The Masai Mara game reserve in Kenya offers rich diverse wildlife.
The Masai Mara game reserve is a vast open plain with distinctive flat topped acacia trees. It is in south western Kenya and is basically a continuation of the Serengeti in Tanzania.
The Masai Mara is named after the Masai people who are the inhabitants of the area. The Mara River is the point of crossing between the Serengeti and the Masai Mara. More than 2 million herbivores cross this river annually in search of pasture and water. Though the Masai Mara is not the largest game reserve in Kenya, it is the most famous due to this spectacle.
A safari adventure in the Mara is set in the rolling plains where the big five can be easily spotted. It is also the place to be if you want to watch one of the natural wonders of the world; the wildebeest migration.
Wilderness camping in permanent tents in the natural environment comes together to for an unforgettable safari experience.
Getting to the Mara
The park is nestled in the Great Rift Valley, 224 kilometers from Nairobi. It is about a 5 or 6 hour drive from the capital. For the most part, the road is great but gets bumpy as you get closer to the park and father from the capital. Flights are also available which may last 45 minutes at the most.
The migration happens in July when the animals come into Kenya, then again in October when they leave. The months in between are the best time to visit the Mara game reserve.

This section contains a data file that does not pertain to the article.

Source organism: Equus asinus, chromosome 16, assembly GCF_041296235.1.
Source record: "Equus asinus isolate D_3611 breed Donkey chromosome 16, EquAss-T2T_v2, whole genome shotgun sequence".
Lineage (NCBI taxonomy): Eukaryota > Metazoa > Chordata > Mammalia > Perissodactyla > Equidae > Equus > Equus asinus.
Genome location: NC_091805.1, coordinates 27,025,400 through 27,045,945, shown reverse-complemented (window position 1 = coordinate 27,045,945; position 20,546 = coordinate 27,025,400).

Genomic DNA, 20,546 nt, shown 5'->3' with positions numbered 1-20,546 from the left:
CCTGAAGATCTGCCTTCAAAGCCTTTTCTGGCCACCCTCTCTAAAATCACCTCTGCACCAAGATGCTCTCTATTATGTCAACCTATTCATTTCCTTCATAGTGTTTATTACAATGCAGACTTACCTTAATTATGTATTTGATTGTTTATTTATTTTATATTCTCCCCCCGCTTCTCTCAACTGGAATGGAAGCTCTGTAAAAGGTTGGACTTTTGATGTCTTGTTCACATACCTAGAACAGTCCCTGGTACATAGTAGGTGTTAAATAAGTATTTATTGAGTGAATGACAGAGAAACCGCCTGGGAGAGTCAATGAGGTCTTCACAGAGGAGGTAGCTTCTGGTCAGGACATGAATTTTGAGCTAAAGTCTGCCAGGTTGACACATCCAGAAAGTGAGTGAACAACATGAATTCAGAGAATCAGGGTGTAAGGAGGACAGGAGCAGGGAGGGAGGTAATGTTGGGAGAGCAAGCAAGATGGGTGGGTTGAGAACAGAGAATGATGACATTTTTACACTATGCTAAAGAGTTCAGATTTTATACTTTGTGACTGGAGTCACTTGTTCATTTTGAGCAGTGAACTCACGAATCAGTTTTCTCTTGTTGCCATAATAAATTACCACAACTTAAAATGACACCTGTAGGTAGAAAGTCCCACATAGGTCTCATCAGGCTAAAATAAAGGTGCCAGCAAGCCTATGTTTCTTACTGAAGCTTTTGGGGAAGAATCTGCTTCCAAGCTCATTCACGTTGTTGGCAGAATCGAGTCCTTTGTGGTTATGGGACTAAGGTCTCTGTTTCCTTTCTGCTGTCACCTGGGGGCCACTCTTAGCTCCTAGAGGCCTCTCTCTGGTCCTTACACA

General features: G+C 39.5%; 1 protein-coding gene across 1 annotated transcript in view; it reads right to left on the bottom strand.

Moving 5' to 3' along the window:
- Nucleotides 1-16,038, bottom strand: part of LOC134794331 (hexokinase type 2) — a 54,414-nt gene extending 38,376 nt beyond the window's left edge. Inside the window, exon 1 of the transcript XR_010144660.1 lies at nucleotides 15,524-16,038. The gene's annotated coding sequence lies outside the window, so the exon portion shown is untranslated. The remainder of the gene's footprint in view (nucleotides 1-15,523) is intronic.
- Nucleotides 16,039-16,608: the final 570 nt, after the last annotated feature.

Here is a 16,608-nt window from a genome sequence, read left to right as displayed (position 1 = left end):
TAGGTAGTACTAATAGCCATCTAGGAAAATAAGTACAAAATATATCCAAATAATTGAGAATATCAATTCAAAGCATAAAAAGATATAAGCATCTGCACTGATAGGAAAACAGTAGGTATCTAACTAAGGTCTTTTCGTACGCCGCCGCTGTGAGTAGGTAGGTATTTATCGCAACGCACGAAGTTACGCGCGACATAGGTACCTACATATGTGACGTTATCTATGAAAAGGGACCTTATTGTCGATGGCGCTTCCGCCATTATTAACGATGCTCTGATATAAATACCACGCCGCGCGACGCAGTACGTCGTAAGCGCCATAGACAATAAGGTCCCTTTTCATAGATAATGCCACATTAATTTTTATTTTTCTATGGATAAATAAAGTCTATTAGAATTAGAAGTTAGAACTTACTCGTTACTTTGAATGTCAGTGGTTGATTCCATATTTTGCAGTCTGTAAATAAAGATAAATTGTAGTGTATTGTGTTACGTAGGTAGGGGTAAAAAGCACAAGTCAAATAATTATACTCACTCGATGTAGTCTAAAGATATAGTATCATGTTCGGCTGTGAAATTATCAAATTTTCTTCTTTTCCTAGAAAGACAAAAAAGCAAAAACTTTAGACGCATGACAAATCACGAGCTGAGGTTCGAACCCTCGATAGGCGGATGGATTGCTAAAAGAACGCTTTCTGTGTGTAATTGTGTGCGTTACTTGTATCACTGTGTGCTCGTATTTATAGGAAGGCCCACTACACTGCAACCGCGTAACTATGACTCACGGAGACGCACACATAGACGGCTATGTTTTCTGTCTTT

If you are more interested in seeing the big cats, visit the Mara anytime between December and February. This is the dry season and the cats will usually be out in the sun though the Masai Mara is an all year round destination to see the big five.
Herds of topi, zebra, and wildebeest and Thompsons gazelles are residents in the areas but millions more migrate into the area and occupy it from July to October. These animals are usually followed closely behind by their natural predators including hyenas.
Hippos and Nile crocodiles are also residents of the Mara River.
The Mara is also home to the Masai giraffe and the roan antelope which can rarely be seen elsewhere.
The Mara covers an area of 1,510 km2. Because of the vastness and the amount of animals available to be seen, a visit to the Mara should be at least four or five days long.
Information about Mara
The Mara predator project catalogues and monitors all lions in the area and encourages guests to take photos of the animals during game drives. An online database is available which gives users information about the individual lions as well as information on past and upcoming projects.
The park is also a research centre for the spotted hyena.
Entry fees into the park for non adult residents are USD$80 or $30 for children. The Narok side of the Mara has numerous tented camps and lodges where Tourists can stay.
Rangers patrol the area regularly and vehicles are controlled around animal sightings to allow for a better viewing experience.
Balloon safaris are also available on request for a cost.